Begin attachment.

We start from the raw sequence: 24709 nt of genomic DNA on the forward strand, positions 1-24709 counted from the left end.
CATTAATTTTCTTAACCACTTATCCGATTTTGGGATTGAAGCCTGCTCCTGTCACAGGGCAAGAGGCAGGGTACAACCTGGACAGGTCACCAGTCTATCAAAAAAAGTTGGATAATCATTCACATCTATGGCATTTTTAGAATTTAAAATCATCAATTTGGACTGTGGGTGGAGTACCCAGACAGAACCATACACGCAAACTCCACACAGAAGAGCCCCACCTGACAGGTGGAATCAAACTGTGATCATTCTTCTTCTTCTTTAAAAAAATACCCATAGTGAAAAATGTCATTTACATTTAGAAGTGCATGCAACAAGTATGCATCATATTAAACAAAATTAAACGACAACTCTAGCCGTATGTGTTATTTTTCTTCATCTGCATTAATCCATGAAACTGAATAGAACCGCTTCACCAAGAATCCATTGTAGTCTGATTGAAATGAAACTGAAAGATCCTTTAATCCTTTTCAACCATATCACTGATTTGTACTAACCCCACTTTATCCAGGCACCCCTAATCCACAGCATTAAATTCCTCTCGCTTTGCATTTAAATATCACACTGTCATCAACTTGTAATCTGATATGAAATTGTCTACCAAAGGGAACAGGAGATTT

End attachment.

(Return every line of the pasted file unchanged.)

We start from the raw sequence: 24709 nt of genomic DNA on the forward strand, positions 1-24709 counted from the left end.
CATTAATTTTCTTAACCACTTATCCGATTTTGGGATTGAAGCCTGCTCCTGTCACAGGGCAAGAGGCAGGGTACAACCTGGACAGGTCACCAGTCTATCAAAAAAAGTTGGATAATCATTCACATCTATGGCATTTTTAGAATTTAAAATCATCAATTTGGACTGTGGGTGGAGTACCCAGACAGAACCATACACGCAAACTCCACACAGAAGAGCCCCACCTGACAGGTGGAATCAAACTGTGATCATTCTTCTTCTTCTTTAAAAAAATACCCATAGTGAAAAATGTCATTTACATTTAGAAGTGCATGCAACAAGTATGCATCATATTAAACAAAATTAAACGACAACTCTAGCCGTATGTGTTATTTTTCTTCATCTGCATTAATCCATGAAACTGAATAGAACCGCTTCACCAAGAATCCATTGTAGTCTGATTGAAATGAAACTGAAAGATCCTTTAATCCTTTTCAACCATATCACTGATTTGTACTAACCCCACTTTATCCAGGCACCCCTAATCCACAGCATTAAATTCCTCTCGCTTTGCATTTAAATATCACACTGTCATCAACTTGTAATCTGATATGAAATTGTCTACCAAAGGGAACAGGAGATTT